rc = fscanf(stdin, "%" xstr(LENGTH) "[^\n]%*[^\n]", array);
if (!feof(stdin)) {
getchar();
}
while (rc == 1) {
number = strtol(array, NULL, 10);
if (number > 59) {
if (number > 99) {
number = 99;
}
array[0] = letter[(number - 60) / 10];
switch (number % 10) {
case 0:
case 1:
array[1] = '-';
array[2] = '\0';
break;
case 8:
case 9:
array[1] = '+';
array[2] = '\0';
break;
default:
array[1] = '\0';
break;
}
} else {
array[0] = 'F';
array[1] = '\0';
}
printf("The Letter grade is: %s\n", array);
fputs("Enter the Numeric grade: ", stdout);
fflush(stdout);
rc = fscanf(stdin, "%" xstr(LENGTH) "[^\n]%*[^\n]", array);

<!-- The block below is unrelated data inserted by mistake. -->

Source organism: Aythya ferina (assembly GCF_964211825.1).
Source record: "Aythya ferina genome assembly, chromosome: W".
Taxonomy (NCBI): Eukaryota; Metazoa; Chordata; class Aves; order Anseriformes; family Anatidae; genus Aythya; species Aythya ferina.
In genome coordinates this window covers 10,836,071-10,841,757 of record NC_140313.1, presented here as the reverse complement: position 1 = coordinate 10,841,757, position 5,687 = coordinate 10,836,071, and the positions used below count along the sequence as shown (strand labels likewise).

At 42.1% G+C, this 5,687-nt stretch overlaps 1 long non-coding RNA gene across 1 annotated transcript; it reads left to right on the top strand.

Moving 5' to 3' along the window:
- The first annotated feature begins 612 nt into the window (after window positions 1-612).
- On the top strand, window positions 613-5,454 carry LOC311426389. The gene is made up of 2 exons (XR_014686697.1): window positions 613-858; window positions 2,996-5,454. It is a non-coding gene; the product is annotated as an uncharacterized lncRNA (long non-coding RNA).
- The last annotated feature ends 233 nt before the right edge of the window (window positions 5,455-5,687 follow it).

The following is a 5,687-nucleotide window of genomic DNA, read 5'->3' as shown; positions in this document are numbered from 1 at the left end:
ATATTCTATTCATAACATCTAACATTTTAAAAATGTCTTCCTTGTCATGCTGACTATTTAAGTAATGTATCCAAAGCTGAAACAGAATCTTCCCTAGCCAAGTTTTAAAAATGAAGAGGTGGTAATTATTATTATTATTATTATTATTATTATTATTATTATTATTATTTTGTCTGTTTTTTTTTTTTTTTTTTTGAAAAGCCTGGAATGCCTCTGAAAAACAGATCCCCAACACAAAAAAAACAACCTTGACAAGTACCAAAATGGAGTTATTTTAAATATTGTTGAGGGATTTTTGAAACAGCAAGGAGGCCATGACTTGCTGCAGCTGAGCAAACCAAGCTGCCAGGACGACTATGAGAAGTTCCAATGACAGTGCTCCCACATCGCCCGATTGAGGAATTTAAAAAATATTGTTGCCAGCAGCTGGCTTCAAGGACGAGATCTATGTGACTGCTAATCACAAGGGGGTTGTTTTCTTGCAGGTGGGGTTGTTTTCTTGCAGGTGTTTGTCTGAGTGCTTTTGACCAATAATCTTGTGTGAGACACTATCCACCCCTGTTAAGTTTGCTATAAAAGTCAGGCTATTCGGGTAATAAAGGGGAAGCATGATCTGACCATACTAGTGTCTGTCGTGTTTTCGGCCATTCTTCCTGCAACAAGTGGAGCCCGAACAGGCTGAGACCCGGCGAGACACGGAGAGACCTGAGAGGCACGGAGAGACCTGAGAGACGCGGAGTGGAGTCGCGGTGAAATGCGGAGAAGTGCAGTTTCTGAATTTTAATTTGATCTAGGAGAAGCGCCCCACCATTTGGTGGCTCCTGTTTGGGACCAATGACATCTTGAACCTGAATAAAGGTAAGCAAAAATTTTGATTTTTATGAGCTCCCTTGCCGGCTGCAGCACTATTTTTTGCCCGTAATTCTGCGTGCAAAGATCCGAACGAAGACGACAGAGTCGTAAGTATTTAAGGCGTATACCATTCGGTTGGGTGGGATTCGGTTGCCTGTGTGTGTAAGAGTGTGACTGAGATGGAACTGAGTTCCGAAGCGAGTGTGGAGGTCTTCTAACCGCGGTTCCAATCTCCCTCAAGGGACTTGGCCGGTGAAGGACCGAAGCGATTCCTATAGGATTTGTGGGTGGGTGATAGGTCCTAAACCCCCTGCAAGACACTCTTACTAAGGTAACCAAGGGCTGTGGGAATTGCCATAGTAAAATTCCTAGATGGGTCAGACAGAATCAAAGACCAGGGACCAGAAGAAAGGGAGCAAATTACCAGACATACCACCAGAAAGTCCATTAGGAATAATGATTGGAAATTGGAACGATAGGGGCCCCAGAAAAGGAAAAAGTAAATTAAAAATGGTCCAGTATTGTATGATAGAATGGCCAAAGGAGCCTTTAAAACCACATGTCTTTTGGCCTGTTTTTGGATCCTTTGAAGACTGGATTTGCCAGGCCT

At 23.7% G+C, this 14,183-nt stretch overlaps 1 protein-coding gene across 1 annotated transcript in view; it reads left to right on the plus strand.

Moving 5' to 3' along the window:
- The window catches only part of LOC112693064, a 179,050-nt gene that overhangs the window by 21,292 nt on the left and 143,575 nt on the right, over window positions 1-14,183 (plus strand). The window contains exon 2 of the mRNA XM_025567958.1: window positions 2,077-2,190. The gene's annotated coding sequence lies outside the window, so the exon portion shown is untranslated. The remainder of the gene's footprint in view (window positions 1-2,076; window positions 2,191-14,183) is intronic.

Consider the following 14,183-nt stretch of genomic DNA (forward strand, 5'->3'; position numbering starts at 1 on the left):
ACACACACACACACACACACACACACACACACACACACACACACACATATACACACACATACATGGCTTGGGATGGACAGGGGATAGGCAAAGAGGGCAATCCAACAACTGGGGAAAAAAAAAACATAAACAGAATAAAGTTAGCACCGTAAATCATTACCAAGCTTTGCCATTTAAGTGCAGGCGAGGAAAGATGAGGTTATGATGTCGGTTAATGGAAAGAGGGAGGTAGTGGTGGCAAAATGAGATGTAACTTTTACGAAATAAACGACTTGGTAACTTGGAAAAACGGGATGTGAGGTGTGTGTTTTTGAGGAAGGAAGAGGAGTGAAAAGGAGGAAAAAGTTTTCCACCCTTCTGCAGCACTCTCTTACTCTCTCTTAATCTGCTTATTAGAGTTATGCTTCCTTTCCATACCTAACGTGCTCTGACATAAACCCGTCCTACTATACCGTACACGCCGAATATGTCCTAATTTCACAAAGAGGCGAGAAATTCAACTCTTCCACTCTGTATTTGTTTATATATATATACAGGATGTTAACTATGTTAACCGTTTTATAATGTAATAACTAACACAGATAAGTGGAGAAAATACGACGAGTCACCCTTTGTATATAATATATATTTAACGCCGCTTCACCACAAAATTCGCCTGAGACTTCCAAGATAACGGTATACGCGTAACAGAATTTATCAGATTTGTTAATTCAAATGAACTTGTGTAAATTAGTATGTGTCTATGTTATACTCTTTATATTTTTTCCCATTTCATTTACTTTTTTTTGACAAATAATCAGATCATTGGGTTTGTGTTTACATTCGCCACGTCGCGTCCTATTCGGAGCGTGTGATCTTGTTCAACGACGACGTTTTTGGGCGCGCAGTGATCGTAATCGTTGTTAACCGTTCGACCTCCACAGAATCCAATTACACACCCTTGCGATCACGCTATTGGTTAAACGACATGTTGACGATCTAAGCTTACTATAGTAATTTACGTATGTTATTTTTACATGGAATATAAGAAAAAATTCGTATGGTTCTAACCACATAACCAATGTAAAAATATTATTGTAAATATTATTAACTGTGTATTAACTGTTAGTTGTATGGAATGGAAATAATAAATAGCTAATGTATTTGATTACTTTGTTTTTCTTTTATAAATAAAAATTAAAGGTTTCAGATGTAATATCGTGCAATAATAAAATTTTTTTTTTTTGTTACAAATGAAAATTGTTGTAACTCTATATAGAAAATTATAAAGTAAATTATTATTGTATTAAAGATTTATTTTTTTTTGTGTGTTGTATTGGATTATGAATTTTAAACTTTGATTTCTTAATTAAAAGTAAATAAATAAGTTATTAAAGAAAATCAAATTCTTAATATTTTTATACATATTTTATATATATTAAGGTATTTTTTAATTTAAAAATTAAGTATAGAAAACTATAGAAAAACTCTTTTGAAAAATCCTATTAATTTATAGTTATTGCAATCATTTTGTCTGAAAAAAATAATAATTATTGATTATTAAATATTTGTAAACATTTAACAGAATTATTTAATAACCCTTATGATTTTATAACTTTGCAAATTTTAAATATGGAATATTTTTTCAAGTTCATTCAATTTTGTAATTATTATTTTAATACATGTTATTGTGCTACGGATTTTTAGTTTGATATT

if (!feof(stdin)) {
getchar();
}
}
return 0;
}

/* END grade.c */
--
pete
Jun 26 '06 #12

P: n/a
Digital Logic wrote:
Chris,
Two questions/assumptions.

Please don't top-post. Your replies belong following or interspersed
with properly trimmed quotes. See the other 99% of the posts in this
group.


Brian
Jun 26 '06 #13

P: n/a
On Mon, 26 Jun 2006 02:26:19 GMT, Christoph Scholtes
<ch****************@gmail.com> wrote:
Morris Dovey wrote:
| inputData = malloc(strlen(line)*sizeof(inputData));

/* How about: */ inputData = malloc(1+strlen(line)); /* ? */


OK, that makes sense.
Better/easier depends on the problem context and your skills. Chuck
Falconer, Richard Heathfield, and I have all implemented functions
that input variable-length strings (I like mine best, of course :-) -
my code is at the link below.)


:) Ok, got that point, too.
| 2. I am removing the '\0' from the string. Valid or invalid?